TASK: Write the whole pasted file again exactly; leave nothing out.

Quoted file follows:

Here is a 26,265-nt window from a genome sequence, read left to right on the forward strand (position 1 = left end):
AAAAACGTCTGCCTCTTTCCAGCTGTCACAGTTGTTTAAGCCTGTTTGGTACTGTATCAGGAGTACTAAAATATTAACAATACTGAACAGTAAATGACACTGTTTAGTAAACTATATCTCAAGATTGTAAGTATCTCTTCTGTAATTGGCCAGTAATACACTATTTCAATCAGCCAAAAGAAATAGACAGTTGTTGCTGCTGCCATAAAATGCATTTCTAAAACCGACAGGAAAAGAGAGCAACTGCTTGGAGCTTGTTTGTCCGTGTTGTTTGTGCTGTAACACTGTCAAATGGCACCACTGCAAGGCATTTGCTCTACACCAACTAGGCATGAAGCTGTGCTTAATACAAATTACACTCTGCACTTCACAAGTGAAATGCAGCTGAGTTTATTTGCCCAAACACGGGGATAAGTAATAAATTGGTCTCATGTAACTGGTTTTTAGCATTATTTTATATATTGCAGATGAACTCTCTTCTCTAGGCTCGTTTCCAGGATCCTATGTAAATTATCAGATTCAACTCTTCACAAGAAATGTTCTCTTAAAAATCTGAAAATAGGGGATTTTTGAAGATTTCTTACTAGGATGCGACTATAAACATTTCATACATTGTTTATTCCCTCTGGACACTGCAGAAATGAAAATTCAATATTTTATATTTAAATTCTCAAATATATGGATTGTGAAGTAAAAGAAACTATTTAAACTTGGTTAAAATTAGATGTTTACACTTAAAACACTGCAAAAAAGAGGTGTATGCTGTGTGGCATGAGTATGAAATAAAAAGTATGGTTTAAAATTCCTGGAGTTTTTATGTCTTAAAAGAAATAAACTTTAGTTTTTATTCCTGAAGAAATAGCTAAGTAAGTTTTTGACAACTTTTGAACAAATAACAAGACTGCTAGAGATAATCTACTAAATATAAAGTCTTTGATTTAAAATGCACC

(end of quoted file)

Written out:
Here is a 26,265-nt window from a genome sequence, read left to right on the forward strand (position 1 = left end):
AAAAACGTCTGCCTCTTTCCAGCTGTCACAGTTGTTTAAGCCTGTTTGGTACTGTATCAGGAGTACTAAAATATTAACAATACTGAACAGTAAATGACACTGTTTAGTAAACTATATCTCAAGATTGTAAGTATCTCTTCTGTAATTGGCCAGTAATACACTATTTCAATCAGCCAAAAGAAATAGACAGTTGTTGCTGCTGCCATAAAATGCATTTCTAAAACCGACAGGAAAAGAGAGCAACTGCTTGGAGCTTGTTTGTCCGTGTTGTTTGTGCTGTAACACTGTCAAATGGCACCACTGCAAGGCATTTGCTCTACACCAACTAGGCATGAAGCTGTGCTTAATACAAATTACACTCTGCACTTCACAAGTGAAATGCAGCTGAGTTTATTTGCCCAAACACGGGGATAAGTAATAAATTGGTCTCATGTAACTGGTTTTTAGCATTATTTTATATATTGCAGATGAACTCTCTTCTCTAGGCTCGTTTCCAGGATCCTATGTAAATTATCAGATTCAACTCTTCACAAGAAATGTTCTCTTAAAAATCTGAAAATAGGGGATTTTTGAAGATTTCTTACTAGGATGCGACTATAAACATTTCATACATTGTTTATTCCCTCTGGACACTGCAGAAATGAAAATTCAATATTTTATATTTAAATTCTCAAATATATGGATTGTGAAGTAAAAGAAACTATTTAAACTTGGTTAAAATTAGATGTTTACACTTAAAACACTGCAAAAAAGAGGTGTATGCTGTGTGGCATGAGTATGAAATAAAAAGTATGGTTTAAAATTCCTGGAGTTTTTATGTCTTAAAAGAAATAAACTTTAGTTTTTATTCCTGAAGAAATAGCTAAGTAAGTTTTTGACAACTTTTGAACAAATAACAAGACTGCTAGAGATAATCTACTAAATATAAAGTCTTTGATTTAAAATGCACC